In the Srimad Bhagavatam, Narakasura or Naraka is the asura son of the earth goddess Bhudevi (Bhumi) and Varaha (third avatar of Vishnu) and is said to have grown to be a demon through association with Banasura. He is said to have established the kingdom of Pragjyotisha after overthrowing the last of the Danava king Ghatakasura.
It was foretold that he would be destroyed by a later incarnation of Vishnu. His mother, the earth, sought the boon from Vishnu that her son should have a long life, and that he should be all powerful. Vishnu granted these boons. The legend of Narakasura is important in the history of Assam, particularly Kamrup; since Narakasura is cited as the progenitor of many dynasties that ruled Kamarupa in historical times. A hill, to the south of Guwahati is named after him. He is also associated with the Hindu belief of the shakta goddess and place of worship Kamakhya.
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Narakasura became evil, in association with another Asura named Banasura. Drunk with power, as he knew himself to be unrivalled in prowess, he brought all the kingdoms on earth under his control. Next, he turned his eyes towards Swargaloka. Even the mighty Indra could not withstand the assault of this son of Earth and had to flee the heavens. Narakasura had become the overlord of both the heavens and earth. Addicted to power, he stole the earrings of Aditi, the heavenly mother goddess, and usurped some of her territory, while also kidnapping 16000 women.
All the Devas, led by Indra went to Vishnu, to ask him to deliver them from Narakasura. Vishnu promised them that he would attend to this matter, when he would be incarnated as Krishna. As promised to Mother Earth, Narakasura was allowed to enjoy a long reign. At last Vishnu was born as Krishna. Aditi, who was a relative of Krishna's wife Satyabhama (believed to be an Avatar of Bhudevi - Narakasura' mother), approached Satyabhama for help. When Satyabhama heard of the Narakasura's ill treatment of women and his behaviour with Aditi, she was enraged. Satyabhama approached Lord Krishna for permission to wage a war against Narakasura. As promised to the Devas and Aditi, Krishna attacked the great fortress of Narakasura, riding his mount Garuda with wife Satyabhama.
The battle was furiously fought. Narakasura possessed 11 Akshauhini (a division of the army), that he unleashed on Krishna. However, the Lord slew them all with little effort. Krishna also killed Mura, Narakasura's general. Thus Krishna is called 'Murāri'(the enemy of Mura). In desperation, Narakasura launched his great weapon, sataghini (a thunderbolt) on Krishna. However, it made no impact whatsoever on Krishna. At last, when Narakasura tried to kill the Lord with a trident, Krishna beheaded him with his Sudarshana Chakra (discus). Before dying, the Asura requested a boon that his death anniversary should be celebrated by all people on earth. This day is celebrated as 'Naraka Chaturdashi' - the day before Diwali.
In another version, Narakasura had gained a boon from Brahma that he would die only in the hands of his mother. On the day of the war, Satyabhama with Krishna fought Narakasura bravely, but she was no match to his trained skills. After a few days, when Narakasura got a chance, he took aim at Krishna, hurting him lightly. Krishna fainted in a preordained, divine plan adopted to empower Satyabhama. As expected seeing this, Krishna being hurt, Satyabhama was furious. She doubled her attack on the demon king and finally killed him. Before Narakasura's death, he requested a boon from his mother, Satyabhama, that everyone should celebrate his death with colorful light. Thus this day is celebrated as 'Naraka Chaturdashi' - the day before Diwali. Krishna's and Satyabhama's victory on Narakasura translated into freedom for all his prisoners and honoring of Aditi. Having rescued the 16,100 women, Krishna married them to restore them to their former dignity.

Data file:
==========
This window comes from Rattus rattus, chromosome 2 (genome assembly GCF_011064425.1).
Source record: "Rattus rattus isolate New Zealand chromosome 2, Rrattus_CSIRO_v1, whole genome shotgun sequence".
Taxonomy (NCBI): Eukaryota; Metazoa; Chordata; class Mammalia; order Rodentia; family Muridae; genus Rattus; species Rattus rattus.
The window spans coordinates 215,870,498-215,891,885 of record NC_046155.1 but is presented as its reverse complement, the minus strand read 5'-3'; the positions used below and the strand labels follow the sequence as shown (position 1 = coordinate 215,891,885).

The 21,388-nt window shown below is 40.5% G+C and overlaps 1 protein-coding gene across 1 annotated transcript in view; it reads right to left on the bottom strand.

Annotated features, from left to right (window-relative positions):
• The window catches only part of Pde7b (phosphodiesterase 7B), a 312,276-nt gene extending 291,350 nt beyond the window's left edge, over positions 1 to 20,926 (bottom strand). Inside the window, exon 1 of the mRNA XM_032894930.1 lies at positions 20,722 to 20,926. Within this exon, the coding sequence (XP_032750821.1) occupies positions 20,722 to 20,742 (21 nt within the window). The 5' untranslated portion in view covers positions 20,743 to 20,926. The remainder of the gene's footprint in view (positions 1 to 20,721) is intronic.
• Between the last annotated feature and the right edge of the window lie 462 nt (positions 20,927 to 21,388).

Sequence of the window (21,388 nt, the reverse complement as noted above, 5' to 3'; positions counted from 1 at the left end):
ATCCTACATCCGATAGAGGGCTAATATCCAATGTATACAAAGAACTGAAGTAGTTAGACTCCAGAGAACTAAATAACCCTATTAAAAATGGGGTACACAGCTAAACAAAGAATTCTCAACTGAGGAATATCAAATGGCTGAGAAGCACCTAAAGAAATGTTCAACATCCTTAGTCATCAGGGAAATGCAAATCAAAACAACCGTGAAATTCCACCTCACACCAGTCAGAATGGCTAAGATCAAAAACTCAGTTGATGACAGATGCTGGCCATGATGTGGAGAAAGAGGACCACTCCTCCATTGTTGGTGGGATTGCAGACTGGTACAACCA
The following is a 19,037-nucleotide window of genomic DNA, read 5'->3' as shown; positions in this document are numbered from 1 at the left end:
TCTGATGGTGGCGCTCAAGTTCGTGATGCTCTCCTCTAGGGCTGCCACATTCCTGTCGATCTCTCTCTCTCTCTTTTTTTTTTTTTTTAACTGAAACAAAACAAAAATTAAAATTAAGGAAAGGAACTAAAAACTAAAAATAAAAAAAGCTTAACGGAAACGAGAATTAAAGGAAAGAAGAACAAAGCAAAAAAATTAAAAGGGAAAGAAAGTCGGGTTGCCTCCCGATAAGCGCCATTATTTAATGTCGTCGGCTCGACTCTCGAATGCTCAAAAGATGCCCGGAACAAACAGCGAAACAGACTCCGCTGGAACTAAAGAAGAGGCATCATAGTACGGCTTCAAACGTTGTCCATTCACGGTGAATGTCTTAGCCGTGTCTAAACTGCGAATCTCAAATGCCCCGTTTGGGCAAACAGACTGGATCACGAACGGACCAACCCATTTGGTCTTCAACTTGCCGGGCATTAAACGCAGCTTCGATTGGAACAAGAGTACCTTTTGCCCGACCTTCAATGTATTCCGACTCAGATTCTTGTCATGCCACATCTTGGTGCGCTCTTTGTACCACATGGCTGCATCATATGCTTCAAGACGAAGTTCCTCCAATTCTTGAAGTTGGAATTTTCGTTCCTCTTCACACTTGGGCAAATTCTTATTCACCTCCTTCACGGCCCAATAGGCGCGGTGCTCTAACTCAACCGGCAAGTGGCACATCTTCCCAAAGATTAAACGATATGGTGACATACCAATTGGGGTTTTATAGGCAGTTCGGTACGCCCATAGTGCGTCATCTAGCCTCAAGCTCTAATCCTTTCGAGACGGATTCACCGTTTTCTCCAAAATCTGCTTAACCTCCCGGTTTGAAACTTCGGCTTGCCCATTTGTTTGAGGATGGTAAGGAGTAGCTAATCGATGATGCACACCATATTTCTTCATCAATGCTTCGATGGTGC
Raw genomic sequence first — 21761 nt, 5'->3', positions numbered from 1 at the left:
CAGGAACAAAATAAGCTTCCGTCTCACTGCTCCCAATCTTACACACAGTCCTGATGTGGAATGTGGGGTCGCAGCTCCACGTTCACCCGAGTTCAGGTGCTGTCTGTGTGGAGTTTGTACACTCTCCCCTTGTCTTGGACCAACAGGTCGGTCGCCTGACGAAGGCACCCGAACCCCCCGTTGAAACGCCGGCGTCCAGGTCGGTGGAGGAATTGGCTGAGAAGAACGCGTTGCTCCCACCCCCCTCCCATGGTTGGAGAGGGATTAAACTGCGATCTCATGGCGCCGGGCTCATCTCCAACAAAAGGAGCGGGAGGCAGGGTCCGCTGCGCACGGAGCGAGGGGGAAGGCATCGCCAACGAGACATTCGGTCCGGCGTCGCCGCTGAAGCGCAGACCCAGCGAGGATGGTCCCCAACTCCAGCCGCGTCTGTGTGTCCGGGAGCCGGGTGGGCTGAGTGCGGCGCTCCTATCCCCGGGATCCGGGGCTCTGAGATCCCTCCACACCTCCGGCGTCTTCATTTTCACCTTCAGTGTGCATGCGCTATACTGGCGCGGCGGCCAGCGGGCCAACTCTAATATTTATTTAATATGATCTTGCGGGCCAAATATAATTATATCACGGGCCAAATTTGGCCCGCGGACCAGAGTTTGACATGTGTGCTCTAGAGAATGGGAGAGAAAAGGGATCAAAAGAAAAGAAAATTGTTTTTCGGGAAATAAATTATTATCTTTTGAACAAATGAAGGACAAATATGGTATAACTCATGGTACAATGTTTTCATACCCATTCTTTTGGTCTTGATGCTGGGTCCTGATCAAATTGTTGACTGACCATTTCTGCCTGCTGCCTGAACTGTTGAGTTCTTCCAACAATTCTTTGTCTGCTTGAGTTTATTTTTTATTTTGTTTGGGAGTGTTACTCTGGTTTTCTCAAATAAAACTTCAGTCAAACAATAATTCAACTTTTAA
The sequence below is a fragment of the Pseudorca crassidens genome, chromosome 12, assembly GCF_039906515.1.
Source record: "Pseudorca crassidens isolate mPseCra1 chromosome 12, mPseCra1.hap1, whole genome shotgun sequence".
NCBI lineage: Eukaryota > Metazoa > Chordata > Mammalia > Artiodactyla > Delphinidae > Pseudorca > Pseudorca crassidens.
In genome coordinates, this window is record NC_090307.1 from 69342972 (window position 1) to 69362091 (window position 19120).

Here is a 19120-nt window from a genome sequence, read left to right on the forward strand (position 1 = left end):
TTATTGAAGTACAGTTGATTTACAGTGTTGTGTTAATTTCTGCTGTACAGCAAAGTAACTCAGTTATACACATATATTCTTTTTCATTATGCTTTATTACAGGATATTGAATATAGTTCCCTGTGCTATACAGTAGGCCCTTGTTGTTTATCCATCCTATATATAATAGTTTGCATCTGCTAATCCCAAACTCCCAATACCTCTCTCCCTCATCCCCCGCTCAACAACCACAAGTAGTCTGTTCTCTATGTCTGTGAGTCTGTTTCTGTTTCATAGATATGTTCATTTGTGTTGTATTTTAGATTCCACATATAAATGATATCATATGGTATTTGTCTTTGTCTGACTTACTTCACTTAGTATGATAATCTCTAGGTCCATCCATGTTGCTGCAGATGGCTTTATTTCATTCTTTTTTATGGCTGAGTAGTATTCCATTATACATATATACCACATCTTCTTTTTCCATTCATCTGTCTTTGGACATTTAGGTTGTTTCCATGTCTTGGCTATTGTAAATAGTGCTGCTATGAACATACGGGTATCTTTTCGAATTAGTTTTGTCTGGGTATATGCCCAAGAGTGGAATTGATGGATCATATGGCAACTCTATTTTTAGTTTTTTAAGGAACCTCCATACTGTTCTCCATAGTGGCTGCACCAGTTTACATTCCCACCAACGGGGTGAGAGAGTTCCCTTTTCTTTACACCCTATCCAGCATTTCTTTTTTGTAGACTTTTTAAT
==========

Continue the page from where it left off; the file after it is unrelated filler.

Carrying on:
Narakasura and his kingdom, Pragjyotisha, find mention in both the Mahabharata and the Ramayana, in the sections which were written not before the first century. His son, Bhagadatta, is said to have fought for the Kauravas in the Mahabharata battle. Though the boar Prajapati finds mention as early as the Satapatha Brahmana, that the contact with Bhumi engendered a son is first mentioned in the Harivamsa which is assigned to the fifth century. This theme, that of the son Naraka, is further expanded in the later Vishnu Purana. The Bhagavata Purana, which was composed even later, expands the story even further.
The Naraka myth gets the most extensive elaboration in the Upapurana called Kalika Purana (10th century), which was composed in Assam itself. Here the myth of Janaka of Videha, the father of Sita, is embellished and added to the myth of Naraka.
Once Naraka, motivated by his carnal desire, wanted to marry Devi Kamakhya. When proposed, the Goddess playfully put a condition before him that if he would be able to build a staircase from the bottom of the Nilachal Hill to the temple within one night before the cock crows to indicate Dawn, then she would surely marry him. Naraka took it as a challenge and tried all with his might to do this huge task. He was almost about to accomplish the job before it was dawn. When Kamakhya Devi got this news, panic-stricken she strangled a cock and made it crow untimely to give the impression of Dawn to Naraka. Duped by the trick even Naraka thought that it was a futile job and left it half way through. Later he chased the cock and killed it. Now the place is known as Kukurakata situated in the district of Darrang. The incomplete staircase is known as Mekhelauja Path.
Inner Significance - Symbolic meaning of Diwali
- Epico-Puranic Myths and Allied Legends, D. C. Sircar, in The Comprehensive History of Assam, Vol 1, ed H. K. Barpujari 1990.
- Vettam Mani, Puranic Encyclopaedia.Template:Hindu Mythology